6. Inbuilt 3-axis image stabilisation (IBIS) – In essence, transforms adds VR to any non VR lens, even the manual focus AI-S ones! Elevates the Nikkor f1.4 primes as undisputed kings of low light photography, while complements the capabilities of lenses with inbuilt VR and brings the effective power to 5-axis stabilisation. Either ways, a formidable addition that’s useful in all situations.
  7. In camera charging via USB C. Enables continuous shooting, power bank charging, less hassle with a physical charger. No more desperately hunting for power sockets; any ubiquitous USB port would suffice.

Points 1-3 are inherent advantages of mirrorless cameras in general, while points 4-7 are being progressively introduced in D DSLRs, equalising their level playing playing field with the Zs.

D series DSLR advantages

  1. Mechanical shutter – There is nothing more satisfying than to hear the iconic shutter click go ‘ge-rak’ on Nikon’s flagship / professional DSLRs. It breathes superiority, exudes confidence and projects professionalism. Where the Z’s comes across significantly more muted (on the mechanical shutter), the D’s is unabashedly bold and commands attention.
  2. Optical viewfinder (OVF) greatly conserves battery life. Still missing the days I could go without recharging the D750. I could take out 1300 frames leisurely on a single charge with conservative battery usage, but the Z’s EVF draws quite a fair bit of power, enough to whittle this down to some 700 shots. Low tech solutions to high power consumption problems can be effective!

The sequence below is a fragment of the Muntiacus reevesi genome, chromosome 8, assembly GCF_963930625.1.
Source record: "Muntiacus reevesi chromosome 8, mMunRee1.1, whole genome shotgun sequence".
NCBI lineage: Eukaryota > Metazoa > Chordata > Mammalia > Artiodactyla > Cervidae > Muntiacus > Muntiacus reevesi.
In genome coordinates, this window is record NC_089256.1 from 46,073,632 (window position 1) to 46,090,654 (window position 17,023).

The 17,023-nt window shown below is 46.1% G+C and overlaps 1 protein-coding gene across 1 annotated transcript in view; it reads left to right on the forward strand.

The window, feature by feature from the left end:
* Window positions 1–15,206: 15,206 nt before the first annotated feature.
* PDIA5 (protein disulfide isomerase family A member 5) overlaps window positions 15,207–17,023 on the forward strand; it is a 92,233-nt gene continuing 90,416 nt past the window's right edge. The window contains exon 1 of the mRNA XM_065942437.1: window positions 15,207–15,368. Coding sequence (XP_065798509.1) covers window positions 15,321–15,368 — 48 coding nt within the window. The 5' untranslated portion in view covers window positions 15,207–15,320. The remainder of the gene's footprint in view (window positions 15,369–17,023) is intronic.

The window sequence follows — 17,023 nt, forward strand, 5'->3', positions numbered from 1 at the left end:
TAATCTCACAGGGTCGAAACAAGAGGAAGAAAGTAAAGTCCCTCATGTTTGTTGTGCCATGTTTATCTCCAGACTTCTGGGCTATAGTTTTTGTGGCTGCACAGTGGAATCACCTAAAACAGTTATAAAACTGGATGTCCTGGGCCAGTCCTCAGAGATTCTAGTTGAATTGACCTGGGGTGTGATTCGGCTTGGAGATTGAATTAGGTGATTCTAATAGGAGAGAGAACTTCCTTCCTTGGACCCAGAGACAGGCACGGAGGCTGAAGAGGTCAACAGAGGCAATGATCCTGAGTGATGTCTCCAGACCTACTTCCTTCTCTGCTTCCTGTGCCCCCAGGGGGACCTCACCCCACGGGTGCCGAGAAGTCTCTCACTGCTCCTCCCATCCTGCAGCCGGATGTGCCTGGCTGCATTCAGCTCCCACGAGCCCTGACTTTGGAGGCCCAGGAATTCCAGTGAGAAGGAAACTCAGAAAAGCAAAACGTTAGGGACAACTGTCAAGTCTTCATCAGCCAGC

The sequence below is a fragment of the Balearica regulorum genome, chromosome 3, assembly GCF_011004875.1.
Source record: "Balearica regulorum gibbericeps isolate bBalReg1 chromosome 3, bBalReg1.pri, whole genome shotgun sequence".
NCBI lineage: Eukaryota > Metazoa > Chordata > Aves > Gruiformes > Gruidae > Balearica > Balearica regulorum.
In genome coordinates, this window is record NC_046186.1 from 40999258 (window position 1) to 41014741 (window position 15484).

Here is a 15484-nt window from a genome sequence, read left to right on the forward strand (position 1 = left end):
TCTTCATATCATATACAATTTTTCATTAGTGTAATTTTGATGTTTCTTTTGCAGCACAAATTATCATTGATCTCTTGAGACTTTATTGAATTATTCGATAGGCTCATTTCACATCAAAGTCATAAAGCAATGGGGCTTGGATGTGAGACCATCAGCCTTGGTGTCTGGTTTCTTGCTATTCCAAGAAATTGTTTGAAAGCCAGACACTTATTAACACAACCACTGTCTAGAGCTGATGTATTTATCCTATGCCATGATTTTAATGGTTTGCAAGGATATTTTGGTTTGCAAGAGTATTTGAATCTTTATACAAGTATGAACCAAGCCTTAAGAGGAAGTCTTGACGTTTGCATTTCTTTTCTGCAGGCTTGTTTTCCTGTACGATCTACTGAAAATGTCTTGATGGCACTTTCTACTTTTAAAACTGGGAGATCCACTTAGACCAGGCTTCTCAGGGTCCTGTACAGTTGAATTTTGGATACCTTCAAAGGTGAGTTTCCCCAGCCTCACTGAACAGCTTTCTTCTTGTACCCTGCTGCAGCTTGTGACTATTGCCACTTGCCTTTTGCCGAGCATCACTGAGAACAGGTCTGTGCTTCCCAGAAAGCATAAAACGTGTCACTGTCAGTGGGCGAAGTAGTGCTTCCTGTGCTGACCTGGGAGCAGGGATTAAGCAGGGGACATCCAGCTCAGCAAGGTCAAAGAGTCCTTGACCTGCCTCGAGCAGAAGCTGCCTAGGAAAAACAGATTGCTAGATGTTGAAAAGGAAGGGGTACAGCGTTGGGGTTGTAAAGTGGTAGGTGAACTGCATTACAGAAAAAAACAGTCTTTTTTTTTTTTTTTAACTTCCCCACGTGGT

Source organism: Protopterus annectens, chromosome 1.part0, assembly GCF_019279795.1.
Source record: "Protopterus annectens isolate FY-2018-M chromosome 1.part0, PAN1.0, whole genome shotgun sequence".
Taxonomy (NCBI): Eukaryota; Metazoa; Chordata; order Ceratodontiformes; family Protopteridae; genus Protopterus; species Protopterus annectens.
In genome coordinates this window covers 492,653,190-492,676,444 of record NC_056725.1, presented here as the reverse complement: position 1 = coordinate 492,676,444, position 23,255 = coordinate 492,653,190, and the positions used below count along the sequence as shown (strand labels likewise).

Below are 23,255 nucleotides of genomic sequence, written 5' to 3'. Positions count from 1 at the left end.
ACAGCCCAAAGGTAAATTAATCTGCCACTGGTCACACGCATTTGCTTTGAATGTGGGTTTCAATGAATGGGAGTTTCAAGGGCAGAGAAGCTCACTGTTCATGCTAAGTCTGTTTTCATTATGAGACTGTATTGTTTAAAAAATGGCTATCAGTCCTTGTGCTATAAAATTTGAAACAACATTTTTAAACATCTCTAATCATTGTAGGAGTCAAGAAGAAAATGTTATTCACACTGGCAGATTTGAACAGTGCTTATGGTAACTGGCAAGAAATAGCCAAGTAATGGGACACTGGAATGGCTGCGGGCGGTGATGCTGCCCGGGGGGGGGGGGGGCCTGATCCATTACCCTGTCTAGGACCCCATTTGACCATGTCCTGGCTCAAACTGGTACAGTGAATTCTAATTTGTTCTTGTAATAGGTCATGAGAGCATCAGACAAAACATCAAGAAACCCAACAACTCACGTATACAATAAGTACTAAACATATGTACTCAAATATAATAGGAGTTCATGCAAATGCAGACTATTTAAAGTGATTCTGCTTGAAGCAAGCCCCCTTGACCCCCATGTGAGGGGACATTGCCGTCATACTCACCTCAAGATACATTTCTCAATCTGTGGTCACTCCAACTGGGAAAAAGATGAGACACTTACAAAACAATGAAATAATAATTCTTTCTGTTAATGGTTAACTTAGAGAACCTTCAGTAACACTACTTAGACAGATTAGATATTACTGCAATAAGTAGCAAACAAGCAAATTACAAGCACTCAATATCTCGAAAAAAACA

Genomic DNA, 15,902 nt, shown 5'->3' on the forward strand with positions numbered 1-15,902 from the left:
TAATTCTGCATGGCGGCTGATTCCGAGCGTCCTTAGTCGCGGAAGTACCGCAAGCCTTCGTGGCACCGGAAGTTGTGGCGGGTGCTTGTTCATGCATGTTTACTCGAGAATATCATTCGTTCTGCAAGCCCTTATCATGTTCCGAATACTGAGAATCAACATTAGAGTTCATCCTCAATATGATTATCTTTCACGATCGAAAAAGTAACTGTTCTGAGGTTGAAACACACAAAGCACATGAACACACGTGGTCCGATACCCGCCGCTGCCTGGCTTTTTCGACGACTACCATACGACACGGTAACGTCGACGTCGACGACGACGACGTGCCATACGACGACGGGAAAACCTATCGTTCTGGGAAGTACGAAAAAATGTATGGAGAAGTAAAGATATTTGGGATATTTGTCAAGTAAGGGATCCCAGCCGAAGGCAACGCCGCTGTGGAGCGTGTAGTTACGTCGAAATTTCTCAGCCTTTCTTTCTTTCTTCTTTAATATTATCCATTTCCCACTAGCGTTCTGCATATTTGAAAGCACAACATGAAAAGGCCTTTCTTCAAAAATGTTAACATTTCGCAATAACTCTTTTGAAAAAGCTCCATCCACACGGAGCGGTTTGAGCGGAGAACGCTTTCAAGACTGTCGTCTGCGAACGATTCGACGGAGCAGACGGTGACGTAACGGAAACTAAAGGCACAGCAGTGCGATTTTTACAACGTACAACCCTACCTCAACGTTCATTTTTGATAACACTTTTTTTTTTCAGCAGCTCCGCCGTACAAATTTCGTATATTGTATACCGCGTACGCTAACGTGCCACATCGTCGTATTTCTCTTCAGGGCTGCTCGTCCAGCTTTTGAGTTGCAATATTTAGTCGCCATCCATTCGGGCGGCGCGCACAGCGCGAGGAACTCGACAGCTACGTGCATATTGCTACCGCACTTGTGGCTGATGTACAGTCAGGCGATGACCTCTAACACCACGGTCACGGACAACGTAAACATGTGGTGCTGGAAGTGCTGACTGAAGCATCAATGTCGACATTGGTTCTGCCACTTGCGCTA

3. Backward autofocus compatibility with D lenses. This is one of the largest reasons why many still love the D DSLRs. The Zs lack a screw-driven autofocus system, and that renders such lenses mountable without focusing support.
  4. Dual memory card slots, for now. Can’t emphasise how needful the separation of photographs and videos in storage is. Or the ability to use the second slot for backup and overflow memory. This simplifies transferring of files to workstations, where you won’t want different types of media mixed together. Sure, sorting is just one click away but dividing them makes the process more clear cut. And as for backups and overflow, there isn’t any substitute to it when operating with 1 slot.

Ultimately, innovation can be a lonely place. In the process of introducing something revolutionary, there will be customers who still prefer the traditional classical products with their niche capabilities. For the mass market however, the array of features mirrorless promises to bring is irresistible. Preference lends heavier weight whichever models pack greater features, and it seems that mirrorless is leading this race.

I do see a future advancing towards mirrorless cameras, and it’s only a matter of time the DSLRs yield to its unstoppable force. We’ve seen how film has been relegated to the tool of photography purists, hipsters and aficionados – ceasing as a commercially viable product to bring Nikon into the future. Unwittingly, even most members within these groups tout camera-enabled smartphones which are themselves mirrorless in nature. That is the most endearing proof of mirrorless’ ability to pack maximum quality into minimal footprint, and cost.

Innovative creativity can never satisfy one’s customers a hundred percent. Granted Nikon’s grand rapid roadmap of introducing new Z lenses, sometimes in unprecedented configurations – such as the 14-30mm f4, and the 50mm f0.95 – it becomes evident that they aren’t willing to let this moment pass without fully realising its potentials. In the long term, streamlining the product lineup to focus on one system would be most sustainable. The future is 22 alphabets beyond the letter D.